News | 08.11.2010
YALE JOINS SLOAN DIGITAL SKY SURVEY COLLABORATION
We would like to formally announce that Yale has joined the SDSS-III collaboration. Yale will pay $900K for full institutional membership, which extends through mid-2014. We are grateful to the Yale Provost's office for providing funding.
Building on the legacy of the Sloan Digital Sky Survey (SDSS) and SDSS-II, the SDSS-III Collaboration is carrying out a program of four surveys to map the structure and dynamics of the Milky Way, to find and characterize extrasolar planetary systems, and to understand dark energy and the nature of the universe.
The four SDSS-III projects are :
BOSS : The Baryon Oscillation Spectroscopic Survey, aiming to measure the expansion rate of the Universe through the baryon oscillation feature in the galaxy distribution
SEGUE-2 : mapping the outer Milky Way with spectra of over 200,000 stars, doubling the sample of the SEGUE component of SDSS-II
APOGEE : The APO Galactic Evolution Experiment (APOGEE) will use high-resolution, high signal-to-noise infrared spectroscopy to survey 100,000 red giant stars across the full range of the Galactic bulge, bar, disk, and halo.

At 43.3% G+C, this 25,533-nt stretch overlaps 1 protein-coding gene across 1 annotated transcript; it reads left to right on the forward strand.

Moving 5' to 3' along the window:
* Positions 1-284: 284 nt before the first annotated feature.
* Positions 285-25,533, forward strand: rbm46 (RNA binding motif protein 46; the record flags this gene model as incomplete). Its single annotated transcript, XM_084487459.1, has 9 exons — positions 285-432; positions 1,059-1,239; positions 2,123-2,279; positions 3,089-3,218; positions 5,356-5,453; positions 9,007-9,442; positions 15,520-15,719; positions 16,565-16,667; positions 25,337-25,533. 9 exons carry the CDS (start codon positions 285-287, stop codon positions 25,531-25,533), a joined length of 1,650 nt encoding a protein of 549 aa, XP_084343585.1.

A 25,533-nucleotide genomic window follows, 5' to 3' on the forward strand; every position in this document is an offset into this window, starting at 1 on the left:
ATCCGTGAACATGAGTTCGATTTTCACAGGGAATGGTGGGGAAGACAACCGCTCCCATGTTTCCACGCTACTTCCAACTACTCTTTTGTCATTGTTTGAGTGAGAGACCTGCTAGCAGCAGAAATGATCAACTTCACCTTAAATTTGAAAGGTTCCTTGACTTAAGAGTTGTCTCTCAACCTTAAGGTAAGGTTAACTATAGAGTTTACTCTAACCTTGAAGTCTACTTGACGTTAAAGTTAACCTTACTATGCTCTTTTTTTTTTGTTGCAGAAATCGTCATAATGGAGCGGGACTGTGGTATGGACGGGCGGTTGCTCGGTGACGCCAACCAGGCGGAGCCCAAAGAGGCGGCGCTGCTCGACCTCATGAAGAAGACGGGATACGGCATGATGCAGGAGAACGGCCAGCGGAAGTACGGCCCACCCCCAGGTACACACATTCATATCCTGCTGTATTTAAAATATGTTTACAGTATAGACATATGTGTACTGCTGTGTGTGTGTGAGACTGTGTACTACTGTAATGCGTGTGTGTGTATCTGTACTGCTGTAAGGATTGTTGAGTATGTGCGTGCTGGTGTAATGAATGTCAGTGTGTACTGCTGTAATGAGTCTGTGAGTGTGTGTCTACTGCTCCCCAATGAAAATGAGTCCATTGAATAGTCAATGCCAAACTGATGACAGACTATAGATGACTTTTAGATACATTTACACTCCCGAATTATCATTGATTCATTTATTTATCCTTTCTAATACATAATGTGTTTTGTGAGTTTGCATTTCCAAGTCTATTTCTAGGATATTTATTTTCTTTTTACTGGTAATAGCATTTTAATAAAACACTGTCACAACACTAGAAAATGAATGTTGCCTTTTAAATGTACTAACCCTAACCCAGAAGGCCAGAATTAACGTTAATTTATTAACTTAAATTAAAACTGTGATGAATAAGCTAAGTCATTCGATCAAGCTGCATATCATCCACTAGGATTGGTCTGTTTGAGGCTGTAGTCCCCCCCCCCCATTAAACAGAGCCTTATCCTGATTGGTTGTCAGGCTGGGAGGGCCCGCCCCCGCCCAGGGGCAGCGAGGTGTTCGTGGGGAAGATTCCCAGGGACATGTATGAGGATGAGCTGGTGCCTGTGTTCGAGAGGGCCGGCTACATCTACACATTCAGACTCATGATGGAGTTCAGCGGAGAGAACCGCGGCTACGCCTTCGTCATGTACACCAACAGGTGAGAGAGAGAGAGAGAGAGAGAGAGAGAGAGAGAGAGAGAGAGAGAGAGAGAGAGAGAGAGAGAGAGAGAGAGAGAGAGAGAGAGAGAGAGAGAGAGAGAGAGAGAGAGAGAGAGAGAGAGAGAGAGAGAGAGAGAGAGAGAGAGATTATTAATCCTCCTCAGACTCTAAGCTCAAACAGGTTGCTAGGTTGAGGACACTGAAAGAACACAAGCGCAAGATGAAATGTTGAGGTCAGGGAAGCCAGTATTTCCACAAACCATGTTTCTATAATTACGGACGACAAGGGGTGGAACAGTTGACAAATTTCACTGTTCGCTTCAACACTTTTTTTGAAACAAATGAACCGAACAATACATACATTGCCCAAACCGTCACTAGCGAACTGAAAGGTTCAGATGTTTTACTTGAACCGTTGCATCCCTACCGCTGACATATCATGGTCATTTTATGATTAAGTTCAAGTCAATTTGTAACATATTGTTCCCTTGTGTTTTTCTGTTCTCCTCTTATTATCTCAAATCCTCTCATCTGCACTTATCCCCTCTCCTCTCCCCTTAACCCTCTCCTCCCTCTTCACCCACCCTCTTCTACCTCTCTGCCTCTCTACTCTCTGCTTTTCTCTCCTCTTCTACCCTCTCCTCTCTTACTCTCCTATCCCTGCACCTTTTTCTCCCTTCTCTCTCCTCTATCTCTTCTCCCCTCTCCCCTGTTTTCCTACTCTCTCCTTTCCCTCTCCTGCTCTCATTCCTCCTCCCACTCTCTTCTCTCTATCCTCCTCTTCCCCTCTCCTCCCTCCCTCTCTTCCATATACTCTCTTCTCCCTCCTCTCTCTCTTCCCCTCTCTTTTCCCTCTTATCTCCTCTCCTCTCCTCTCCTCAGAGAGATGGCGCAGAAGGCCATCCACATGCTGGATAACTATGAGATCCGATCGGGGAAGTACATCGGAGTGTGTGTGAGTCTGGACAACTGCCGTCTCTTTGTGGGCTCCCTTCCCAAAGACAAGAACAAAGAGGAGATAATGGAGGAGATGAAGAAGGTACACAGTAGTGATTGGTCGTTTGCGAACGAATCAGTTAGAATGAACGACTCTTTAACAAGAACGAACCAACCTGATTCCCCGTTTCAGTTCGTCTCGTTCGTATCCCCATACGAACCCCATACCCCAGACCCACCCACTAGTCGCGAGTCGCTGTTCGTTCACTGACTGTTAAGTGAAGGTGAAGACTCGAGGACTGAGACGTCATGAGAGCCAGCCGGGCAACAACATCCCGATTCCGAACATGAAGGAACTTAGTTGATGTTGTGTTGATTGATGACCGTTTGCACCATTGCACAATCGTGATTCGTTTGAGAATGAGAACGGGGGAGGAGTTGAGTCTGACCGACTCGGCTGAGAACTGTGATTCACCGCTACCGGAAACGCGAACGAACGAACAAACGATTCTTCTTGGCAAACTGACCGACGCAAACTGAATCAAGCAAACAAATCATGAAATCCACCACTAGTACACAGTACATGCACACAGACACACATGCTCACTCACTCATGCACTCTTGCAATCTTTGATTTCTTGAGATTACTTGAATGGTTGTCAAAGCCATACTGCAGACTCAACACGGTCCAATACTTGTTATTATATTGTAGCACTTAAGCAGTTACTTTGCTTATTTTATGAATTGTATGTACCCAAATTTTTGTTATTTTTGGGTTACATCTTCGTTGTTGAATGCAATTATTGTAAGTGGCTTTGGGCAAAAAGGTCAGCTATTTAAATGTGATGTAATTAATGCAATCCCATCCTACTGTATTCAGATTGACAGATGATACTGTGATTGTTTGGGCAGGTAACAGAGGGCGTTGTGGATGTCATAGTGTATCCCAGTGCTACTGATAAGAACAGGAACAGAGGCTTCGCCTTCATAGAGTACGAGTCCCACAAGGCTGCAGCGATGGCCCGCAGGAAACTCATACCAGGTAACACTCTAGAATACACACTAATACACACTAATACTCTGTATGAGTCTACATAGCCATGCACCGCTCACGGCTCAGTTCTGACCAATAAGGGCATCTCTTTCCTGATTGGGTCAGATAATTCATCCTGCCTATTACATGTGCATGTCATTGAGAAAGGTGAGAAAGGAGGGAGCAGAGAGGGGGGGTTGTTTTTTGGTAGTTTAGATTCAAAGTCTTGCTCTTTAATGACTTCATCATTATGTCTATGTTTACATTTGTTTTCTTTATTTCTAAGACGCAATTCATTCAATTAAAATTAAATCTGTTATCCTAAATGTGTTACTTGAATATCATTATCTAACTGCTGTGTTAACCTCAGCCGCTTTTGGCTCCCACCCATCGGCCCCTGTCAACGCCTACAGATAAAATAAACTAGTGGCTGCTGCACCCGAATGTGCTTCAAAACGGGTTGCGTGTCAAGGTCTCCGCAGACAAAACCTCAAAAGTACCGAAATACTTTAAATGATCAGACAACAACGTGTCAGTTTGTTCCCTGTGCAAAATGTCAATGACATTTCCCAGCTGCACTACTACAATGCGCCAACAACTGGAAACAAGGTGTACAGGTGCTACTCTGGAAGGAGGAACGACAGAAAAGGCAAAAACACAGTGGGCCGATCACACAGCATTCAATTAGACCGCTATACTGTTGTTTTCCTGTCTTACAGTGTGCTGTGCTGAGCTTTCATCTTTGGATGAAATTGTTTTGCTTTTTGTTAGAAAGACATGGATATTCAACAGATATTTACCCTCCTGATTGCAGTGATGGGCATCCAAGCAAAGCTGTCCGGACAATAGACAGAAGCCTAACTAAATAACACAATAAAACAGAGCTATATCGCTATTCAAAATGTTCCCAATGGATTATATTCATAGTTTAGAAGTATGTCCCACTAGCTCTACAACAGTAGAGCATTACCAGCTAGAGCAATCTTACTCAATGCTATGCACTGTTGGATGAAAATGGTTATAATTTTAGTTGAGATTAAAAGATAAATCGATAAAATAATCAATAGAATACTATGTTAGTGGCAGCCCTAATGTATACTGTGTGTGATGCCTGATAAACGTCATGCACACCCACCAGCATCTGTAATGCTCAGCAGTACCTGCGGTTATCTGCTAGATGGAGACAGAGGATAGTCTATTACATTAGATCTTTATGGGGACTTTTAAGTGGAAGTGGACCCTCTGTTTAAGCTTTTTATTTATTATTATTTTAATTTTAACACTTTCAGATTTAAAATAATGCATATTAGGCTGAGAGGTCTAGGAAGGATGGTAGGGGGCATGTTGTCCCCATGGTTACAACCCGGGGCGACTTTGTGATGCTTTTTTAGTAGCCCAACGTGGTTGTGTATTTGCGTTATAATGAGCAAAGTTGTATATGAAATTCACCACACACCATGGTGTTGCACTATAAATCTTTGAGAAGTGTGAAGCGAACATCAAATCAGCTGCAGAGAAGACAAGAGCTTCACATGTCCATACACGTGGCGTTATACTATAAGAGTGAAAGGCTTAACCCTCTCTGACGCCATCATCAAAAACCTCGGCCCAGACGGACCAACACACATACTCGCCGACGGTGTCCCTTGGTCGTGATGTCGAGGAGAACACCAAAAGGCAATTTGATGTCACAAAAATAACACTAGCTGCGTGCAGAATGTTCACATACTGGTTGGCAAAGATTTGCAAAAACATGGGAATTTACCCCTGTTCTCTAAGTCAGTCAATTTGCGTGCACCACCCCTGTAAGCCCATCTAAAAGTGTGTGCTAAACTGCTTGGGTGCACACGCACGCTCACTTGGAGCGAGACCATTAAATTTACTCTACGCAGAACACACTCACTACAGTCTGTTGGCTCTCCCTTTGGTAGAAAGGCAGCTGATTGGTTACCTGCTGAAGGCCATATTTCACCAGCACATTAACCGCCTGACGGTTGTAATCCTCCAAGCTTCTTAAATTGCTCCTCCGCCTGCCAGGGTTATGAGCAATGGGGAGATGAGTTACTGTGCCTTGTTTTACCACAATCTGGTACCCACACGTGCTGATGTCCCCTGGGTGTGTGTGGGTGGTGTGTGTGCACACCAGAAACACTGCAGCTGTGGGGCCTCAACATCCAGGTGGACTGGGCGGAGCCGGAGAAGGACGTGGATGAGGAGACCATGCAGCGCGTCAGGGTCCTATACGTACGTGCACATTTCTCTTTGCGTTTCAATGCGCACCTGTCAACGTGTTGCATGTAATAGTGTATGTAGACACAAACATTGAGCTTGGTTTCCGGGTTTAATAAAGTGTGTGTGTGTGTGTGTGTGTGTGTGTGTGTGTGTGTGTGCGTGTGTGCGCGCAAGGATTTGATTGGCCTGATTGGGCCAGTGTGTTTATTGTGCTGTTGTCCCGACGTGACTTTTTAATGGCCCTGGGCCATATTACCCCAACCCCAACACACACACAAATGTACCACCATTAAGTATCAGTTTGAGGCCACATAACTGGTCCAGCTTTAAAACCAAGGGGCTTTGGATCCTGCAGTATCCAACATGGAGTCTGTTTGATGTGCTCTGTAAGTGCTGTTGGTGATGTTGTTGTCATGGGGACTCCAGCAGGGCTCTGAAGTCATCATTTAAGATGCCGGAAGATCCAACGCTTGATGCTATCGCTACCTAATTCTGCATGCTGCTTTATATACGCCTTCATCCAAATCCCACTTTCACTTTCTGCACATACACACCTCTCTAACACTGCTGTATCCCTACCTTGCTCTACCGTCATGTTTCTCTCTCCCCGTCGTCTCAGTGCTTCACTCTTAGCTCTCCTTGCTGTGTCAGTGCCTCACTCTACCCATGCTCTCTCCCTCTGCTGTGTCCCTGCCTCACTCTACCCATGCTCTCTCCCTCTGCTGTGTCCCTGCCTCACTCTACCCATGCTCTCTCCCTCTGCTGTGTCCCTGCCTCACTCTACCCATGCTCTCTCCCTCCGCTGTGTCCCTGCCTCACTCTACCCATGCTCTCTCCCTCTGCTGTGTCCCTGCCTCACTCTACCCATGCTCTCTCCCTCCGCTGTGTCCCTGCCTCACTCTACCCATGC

MARVELS : The Multi-object APO Radial Velocity Exoplanet Large-area Survey (MARVELS) will monitor the radial velocities of 11,000 bright stars, with the precision and cadence needed to detect gas giant planets that have orbital periods ranging from several hours to two years.
Detailed descriptions of all of these projects and the SDSS-III collaboration can be found at :
The Yale membership means that any Yale affiliate (faculty, postdoc, graduate student with more than 50% of their salary paid by Yale) has access to all of the SDSS-III projects and data, and may use these for scientific projects (within some broad collaboration rules). Furthermore, the SDSS-III project has and will continue to solicit ancillary projects that can piggyback on the existing spectroscopic survey. Because SDSS-III produces large volumes of calibrated spectroscopic data, it is particularly well suited to research projects for summer students, undergraduates and beginning graduate students.
We believe that SDSS-III is an exciting scientific opportunity for Yale, and look forward to seeing numerous Yale analyses in the future! Nikhil Padmanabhan, Asst. Prof of Physics Meg Urry, Chair of Physics Jeff Kenney, Chair of Astronomy
Image Credits: (header) European Space Agency & NASA; (background) NASA, ESA and H.E. Bond (STScI)